Another author of the series, Professor James Sallis from the University of California, San Diego, said that while city planning policies could affect health either positively or negatively, “it is clear that many city leaders around the world are not applying the lessons of research to make cities as healthy as possible”.

“A continuing challenge is to improve the communication of this evidence to city leaders and find incentives for them to seek out and apply the evidence,” he said.

“A major incentive is that designing cities for health and active transport, rather than automobile-dependence, also makes the cities more environmentally sustainable helping cities to achieve the UN’s Sustainable Development Goals.”

Coordination needed

University of Melbourne Professor Billie Giles-Corti, director of the McCaughey VicHealth Community Wellbeing Unit and lead investigator of the NHMRC Centre for Research Excellence in Healthy Liveable Communities, also contributed to the research.

Professor Giles-Corti said that just as city planning was key to cutting infectious disease outbreaks in the 19th century through improved sanitation, housing and separating residential and industrial areas, the opportunity today is for planning to reduce non-communicable diseases and road trauma and to promote health and wellbeing more broadly.

“We concluded that focusing on walking and cycling infrastructure alone is critical but not enough – to create cities that promote health needs joined-up policies and input across multiple sectors: land use, transport, housing, economic development, urban design, health and community services, and public safety,” Professor Giles-Corti said.

Rethinking autonomous vehicles

Curtin University Professor of sustainability Peter Newman welcomed the research findings, and said it showed cities built around cars were unhealthy.

“This is a powerful new statement on the need for cities to reduce automobile dependence,” he said.

“The evidence has been mounting for some time that suburbs built around the car are not healthy and the health profession has been quite slow at reaching the need to stop urban sprawl, but I welcome it.”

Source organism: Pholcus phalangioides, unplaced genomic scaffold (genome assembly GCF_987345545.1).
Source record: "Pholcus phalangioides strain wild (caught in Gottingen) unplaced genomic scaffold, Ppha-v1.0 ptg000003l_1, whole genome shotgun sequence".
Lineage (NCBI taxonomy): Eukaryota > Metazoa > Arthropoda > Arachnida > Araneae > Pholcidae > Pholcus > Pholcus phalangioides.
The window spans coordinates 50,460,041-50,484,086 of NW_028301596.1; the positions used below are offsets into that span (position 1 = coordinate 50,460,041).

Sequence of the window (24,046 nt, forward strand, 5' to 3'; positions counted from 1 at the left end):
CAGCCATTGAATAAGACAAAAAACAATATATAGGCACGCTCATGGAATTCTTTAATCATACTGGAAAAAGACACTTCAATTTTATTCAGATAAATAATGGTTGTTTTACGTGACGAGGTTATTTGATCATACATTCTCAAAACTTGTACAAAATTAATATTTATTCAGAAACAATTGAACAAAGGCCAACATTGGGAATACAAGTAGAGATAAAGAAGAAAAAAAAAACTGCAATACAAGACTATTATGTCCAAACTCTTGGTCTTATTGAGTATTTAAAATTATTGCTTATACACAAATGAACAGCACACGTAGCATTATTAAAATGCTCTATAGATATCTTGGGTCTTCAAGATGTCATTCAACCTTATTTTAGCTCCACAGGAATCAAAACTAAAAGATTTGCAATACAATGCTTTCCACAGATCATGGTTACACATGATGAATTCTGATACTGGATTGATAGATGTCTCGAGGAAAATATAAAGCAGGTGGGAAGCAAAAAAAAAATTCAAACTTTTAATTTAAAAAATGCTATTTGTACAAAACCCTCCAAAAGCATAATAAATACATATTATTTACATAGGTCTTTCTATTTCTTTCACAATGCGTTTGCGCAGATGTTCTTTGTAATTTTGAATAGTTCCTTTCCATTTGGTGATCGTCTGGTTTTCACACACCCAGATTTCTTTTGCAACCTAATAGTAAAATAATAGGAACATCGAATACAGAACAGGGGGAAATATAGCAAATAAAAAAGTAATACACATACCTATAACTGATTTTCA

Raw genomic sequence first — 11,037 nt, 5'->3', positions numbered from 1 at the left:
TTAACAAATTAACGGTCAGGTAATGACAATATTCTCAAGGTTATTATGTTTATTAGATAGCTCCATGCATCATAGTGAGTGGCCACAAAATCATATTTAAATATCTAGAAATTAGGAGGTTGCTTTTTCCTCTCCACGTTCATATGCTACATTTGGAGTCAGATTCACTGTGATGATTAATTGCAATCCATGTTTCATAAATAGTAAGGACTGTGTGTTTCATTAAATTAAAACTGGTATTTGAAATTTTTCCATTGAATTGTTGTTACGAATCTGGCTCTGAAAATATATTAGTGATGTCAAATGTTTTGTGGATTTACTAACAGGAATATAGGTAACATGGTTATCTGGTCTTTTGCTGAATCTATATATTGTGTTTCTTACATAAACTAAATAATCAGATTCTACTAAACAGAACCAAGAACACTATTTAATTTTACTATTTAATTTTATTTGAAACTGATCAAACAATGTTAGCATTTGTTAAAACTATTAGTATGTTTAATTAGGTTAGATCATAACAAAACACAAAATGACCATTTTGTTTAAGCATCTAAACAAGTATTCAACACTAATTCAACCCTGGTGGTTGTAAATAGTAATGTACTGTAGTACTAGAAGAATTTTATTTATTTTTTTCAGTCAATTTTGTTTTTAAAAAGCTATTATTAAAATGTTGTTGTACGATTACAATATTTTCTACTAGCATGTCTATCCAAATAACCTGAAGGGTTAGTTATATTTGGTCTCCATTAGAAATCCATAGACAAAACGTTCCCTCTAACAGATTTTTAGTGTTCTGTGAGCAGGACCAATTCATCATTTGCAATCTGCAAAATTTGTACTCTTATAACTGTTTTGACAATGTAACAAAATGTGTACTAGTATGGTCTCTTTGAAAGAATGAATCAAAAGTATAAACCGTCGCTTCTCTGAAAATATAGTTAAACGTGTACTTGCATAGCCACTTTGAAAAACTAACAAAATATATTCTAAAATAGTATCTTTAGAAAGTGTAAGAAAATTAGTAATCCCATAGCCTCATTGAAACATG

Professor Newman said autonomous vehicles were not the answer to city planning problems.

“At a time when the motor vehicle industry is running a campaign that autonomous vehicles will transform our cities, it is important to say very clearly that people sitting for long periods in cars, whether driving or being driven by a computer, is not healthy. We need to walk and cycle more or use motorised transport for short distances only,” he said.

“Our evidence published recently in The End of Automobile Dependence shows that cities which are walkable are more wealthy, as well as being more healthy and using less fuel.”

RMIT University’s Professor Jago Dodson agreed, saying car-based urban transport policies had been a failure for health as well as for city amenity and liveability.

“The publications’ emphases on walking, cycling and public transport as key factors in urban population health should be clearly heeded by policy makers,” he said.

Professor Dodson also called for a rethink of transport planning institutions.

“Australia’s transport agencies were designed for the automobile age. They need to be reconfigured for the new era of sustainable and active transport.”